Warwick School is believed to be the oldest boys' school in England, with some records suggesting that a version of it was operating in the 10th century. So it has had more time than other institutions to consider how to get pupils excited about learning foreign languages.
However, as in many schools, the number of its pupils opting to learn German at GCSE has been dwindling. So Warwick's modern languages department has been looking for a fun way to raise the profile of the subject, and keep pupils studying it after Year 9. They also wanted to help pupils get to grips with German's potentially tricky grammar, especially its tenses.
The idea was to set all Year 9 German classes at the school the challenge of creating a board game that would test their knowledge of the perfect tense.
In the weeks preceding the challenge the boys learned the perfect tense within the normal curriculum. They were then given a broad briefing on their options for creating their game, which could either be completely new or based on a game they were familiar with. They had one week to produce the game, including the board, counters, questions on the perfect tense, an explanation of how to form the perfect tense and a set of rules in English on how to play it.
The teacher provided a guide list of verbs that could be used, which mirrored those the pupils were expected to know by the end of the year. The boys incorporated different challenges into their games, including questions in English on grammar, mini translation tasks, multiple-choice quizzes and spot-the-mistake tasks.
After the Easter holiday, the games were submitted and checked to see if they worked. A play-off was held a week later during lunch hour, with the director of languages at London's Goethe-Institut attending as a judge. The main prize was a silver trophy engraved with a German flag, plus certificates and vouchers for members of the winning team.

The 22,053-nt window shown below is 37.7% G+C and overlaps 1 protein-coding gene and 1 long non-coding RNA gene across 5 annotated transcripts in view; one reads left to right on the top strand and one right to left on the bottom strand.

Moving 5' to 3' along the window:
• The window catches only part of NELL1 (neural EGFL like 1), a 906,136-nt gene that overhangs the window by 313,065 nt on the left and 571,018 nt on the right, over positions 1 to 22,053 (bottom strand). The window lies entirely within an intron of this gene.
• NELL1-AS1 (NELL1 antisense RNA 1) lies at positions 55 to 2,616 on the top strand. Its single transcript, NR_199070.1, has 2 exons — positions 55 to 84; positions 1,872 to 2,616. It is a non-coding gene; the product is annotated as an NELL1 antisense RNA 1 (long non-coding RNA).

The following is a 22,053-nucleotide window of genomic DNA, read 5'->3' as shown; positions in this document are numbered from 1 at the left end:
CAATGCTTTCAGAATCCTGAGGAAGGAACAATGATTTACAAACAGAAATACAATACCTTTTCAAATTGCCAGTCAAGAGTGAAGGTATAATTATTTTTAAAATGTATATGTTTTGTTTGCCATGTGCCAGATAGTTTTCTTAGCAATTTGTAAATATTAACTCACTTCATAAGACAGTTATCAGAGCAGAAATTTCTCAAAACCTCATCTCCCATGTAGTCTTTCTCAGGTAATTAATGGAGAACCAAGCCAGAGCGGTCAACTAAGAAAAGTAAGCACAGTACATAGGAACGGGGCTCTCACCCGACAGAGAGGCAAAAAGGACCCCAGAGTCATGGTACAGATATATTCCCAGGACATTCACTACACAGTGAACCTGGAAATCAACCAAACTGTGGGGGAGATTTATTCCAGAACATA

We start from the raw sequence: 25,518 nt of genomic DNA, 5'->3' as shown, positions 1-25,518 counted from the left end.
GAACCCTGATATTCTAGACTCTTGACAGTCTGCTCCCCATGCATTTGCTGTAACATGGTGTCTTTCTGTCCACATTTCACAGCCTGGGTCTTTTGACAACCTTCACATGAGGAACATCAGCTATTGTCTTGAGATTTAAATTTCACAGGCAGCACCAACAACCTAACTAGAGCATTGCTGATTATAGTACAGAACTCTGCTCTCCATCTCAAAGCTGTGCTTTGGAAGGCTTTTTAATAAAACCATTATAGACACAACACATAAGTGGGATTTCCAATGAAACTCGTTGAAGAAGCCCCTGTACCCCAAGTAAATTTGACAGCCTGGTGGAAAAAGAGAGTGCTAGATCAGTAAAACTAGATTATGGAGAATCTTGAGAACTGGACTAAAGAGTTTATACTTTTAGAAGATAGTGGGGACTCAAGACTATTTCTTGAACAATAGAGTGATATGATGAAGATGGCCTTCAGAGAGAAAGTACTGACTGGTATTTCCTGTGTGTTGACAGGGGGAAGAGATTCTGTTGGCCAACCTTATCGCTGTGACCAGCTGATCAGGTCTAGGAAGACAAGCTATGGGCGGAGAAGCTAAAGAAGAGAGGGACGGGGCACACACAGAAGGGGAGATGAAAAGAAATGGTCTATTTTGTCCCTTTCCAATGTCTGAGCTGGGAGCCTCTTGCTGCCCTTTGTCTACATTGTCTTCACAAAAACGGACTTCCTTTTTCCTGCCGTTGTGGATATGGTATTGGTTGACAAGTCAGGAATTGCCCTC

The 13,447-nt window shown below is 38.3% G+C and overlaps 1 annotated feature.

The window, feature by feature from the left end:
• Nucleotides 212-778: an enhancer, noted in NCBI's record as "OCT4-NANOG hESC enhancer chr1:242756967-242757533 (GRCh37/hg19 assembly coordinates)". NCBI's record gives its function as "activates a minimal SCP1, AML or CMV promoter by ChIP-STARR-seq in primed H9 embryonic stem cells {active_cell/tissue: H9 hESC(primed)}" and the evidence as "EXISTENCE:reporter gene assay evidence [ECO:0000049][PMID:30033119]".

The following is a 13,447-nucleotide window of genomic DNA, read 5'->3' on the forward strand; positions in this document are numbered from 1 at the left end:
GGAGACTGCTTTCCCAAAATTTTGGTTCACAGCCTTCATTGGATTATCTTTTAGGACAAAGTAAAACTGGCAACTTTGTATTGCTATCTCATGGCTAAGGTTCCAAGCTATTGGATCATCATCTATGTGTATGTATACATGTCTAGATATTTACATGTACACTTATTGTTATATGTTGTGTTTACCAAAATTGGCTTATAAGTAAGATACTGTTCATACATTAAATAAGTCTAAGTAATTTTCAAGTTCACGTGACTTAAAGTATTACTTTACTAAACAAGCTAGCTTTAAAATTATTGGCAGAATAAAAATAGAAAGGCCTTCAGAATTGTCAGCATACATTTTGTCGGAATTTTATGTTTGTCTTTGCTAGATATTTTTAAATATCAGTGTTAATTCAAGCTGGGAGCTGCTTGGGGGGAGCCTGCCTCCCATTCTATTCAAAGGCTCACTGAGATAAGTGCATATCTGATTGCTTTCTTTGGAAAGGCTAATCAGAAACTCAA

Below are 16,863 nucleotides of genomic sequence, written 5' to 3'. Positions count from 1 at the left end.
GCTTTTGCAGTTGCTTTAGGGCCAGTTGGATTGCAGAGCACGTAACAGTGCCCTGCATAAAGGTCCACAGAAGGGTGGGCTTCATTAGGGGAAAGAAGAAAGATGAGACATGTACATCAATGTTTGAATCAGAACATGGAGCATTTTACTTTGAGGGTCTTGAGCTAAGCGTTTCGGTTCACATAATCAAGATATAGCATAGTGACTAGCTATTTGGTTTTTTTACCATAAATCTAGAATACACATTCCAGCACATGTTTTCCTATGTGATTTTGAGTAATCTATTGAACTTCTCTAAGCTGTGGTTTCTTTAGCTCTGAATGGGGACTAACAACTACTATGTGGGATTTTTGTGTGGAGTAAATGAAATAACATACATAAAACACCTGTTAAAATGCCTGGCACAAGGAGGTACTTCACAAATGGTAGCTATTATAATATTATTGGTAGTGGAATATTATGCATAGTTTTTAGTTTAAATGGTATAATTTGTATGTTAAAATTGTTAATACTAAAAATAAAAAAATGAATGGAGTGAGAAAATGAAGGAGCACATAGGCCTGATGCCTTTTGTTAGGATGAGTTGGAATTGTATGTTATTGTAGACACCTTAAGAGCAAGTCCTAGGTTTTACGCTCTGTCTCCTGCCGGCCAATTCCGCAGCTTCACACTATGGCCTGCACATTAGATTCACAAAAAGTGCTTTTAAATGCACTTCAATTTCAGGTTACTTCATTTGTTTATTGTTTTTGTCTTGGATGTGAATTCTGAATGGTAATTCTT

The boys played their own game first as staff circulated asking questions. Then they played other teams' games so their true playability could be established.
The winning prize went to a game called "Race to Space", in which players start with a rocket and collect fuel points to launch it into space.
Warwick School is now keen to expand the project to other schools, and is even considering holding regional and national heats. They would like to hear from other modern foreign language teachers who might want to be involved.
Tips from the scheme
Lindsay Slack, head of MFL and German at Warwick School, says:
"Pupils learning a foreign language need some time in the lessons to put things together, so do let them ask many questions."
Reward them with something meaningful. "I bought this beautiful silver trophy and the boys just wanted to have it."
Bring in a guest. "It was great that the director for languages at the Goethe-Institut came all the way from London - it made the pupils feel very proud."
Evidence that it works?
The board game challenge intensified pupils' interest in the language, Slack says. The number of pupils opting to take German at GCSE increased slightly compared with the previous year. However, the school believes the competition is just a starting point for reinvigorating its curriculum in the subject, and hopes to build on it with further activities.
Approach: Board game challenge, a scheme to excite pupils about continuing with German
Number of pupils taking part: 50
Set up by Lindsay Slack and the German team
Name: Warwick School
Pupils: Around 900, all boys
Age range: 7-18 Inspectors' overall rating Outstanding (ISI, 2008).